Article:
Dana the Teacher — Unearthing our Visions and Driving us Nuts

Published: April 22nd, 2001

By Andrew Jones

~Former Student and Current Sustainability Institute Staff~

My name is Drew Jones. I was a student of Dana’s here at Dartmouth back in the late 80s and now work at Sustainability Institute, the organization she founded three years ago. I want to tell you a story about Dana and share something she wrote about her students. Overall, I want to talk about Dana as a teacher.

Several years into my first job after college, I found myself feeling a bit lost. Around that time, Dana came to visit to deliver her “Beyond the Limits” talk. A couple hours before the address, she pulled me aside, put her arm around my shoulder, and asked about my career and life.

On hearing of my confusion, she sat me down on a bench in our garden, told me to close my eyes, relax and then asked me to imagine myself in ten years. She continued, saying, “imagine that you are doing work that you would love. Not what you ought to be doing or are likely to be doing, but imagine yourself truly feeling — this is why I’m here in this world.”

Eight years later, she asked me again — this time I was part of her staff at the fledgling Sustainability Institute. On the canning porch at Foundation Farm she asked all of us to envision an organization that we would love to create.

Dana was always doing that, wasn’t she? And doing it well. She had an effective way of helping us find our passion, find what we really loved, and encouraging us to develop it fully and share it with the world.

She didn’t just do this with her students. How many of you have had a similar experience with Dana? How many Balaton, Dartmouth, Sustainability Institute, Cobb Hill folks? How many of Dana’s readers felt themselves looking deeper into their hearts and souls to see new possibilities?

Now slow down here. Before we nominate Dana for sainthood let’s remember what could happen if you didn’t answer her questions and chart out a plan for yourself: look out, sister, cause she’d chart one for you. Build that model, construct that chicken house, write that book, buy that farm, fight that policy. Has anyone else ever had the feeling of being aboard the Dana-mobile, and you weren’t steering?

In the classroom, she brought out our best not just through gentle, dreamy questions, but also through tough, probing ones. Listen to her talking about her latest crop of environmental ethics students, in her final newsletter:

I mistreat them badly. I never tell them what I think, and I constantly poke them to explore to the core not only what they think, but why they do. Why do they believe the assumptions they believe? Why do they value what they value? I drive them nuts.…

Usually somewhere about the middle of the term, they realize they haven’t any idea why — nor does anyone else, including the people they most strongly disagree with. That’s the point where we have the opportunity forreal transformation.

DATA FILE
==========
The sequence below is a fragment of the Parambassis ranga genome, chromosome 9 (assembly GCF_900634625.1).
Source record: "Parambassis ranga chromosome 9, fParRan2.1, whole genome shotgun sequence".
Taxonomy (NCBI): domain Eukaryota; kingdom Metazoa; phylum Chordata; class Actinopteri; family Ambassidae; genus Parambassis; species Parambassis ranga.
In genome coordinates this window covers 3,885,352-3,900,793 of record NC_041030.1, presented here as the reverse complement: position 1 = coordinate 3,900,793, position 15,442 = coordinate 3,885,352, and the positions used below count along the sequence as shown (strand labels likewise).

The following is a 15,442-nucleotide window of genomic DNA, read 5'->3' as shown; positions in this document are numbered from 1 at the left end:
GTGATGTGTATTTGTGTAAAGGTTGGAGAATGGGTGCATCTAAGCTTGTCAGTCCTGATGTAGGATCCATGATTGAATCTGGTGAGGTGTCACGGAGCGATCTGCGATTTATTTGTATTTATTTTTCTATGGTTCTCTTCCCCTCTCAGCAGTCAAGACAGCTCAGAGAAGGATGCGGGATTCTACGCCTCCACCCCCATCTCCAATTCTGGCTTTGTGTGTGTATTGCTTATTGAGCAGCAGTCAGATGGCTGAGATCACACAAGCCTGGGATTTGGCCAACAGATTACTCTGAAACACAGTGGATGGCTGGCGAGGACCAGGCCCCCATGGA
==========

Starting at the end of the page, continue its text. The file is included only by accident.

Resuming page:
Such fun!

There’s Dana the teacher — having fun by driving people nuts towards transformation. Lord knows, she drove me nuts!! Anyone else??

She is talking about her classroom, but what she said also applies to her life’s work. She got a real charge out of gently, firmly, pushing ALL of US, all 6 billion of us, on the important, unspoken assumptions and mindsets that rest square at the heart of our survivability.

Looking back, Dana’s visioning process helped, as did her pushing on my assumptions. But today, I’m struck by a deeper message that Dana the teacher was sending: she believed in us. She believed that if we dedicated my life toour vision, not necessarily hers, the world would be better for it. Belief — what an incredible gift of a teacher to a student!

In the same way, as I look out on all of you, I know that Dana believed in YOU. She dedicated herself — her time, her attention, her resources — to the support of you, her many colleagues, her friends, her family, her neighbors, because of her deeply held faith that whatever springs from your hearts and your minds will make the world a better place. And you know, she was right.

Today, Dana is gone. She can’t sit us down and ask us to explore our visions. She can’t drive us nuts pressing on our assumptions. But let us remind ourselves that her belief in us, and in all of this crazy world, lives on.

Dana, we’re all saying good-bye much too soon.

Thank you for helping us find our passions — what we love in this world

Thank you for pushing so gently and firmly where we needed to be pushed.

Thank you for believing in us.

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About The Donella Meadows Project

The mission of the Donella Meadows Project is to preserve Donella (Dana) H. Meadows’s legacy as an inspiring leader, scholar, writer, and teacher; to manage the intellectual property rights related to Dana’s published work; to provide and maintain a comprehensive and easily accessible archive of her work online, including articles, columns, and letters; to develop new resources and programs that apply her ideas to current issues and make them available to an ever-larger network of students, practitioners, and leaders in social change.  Read More

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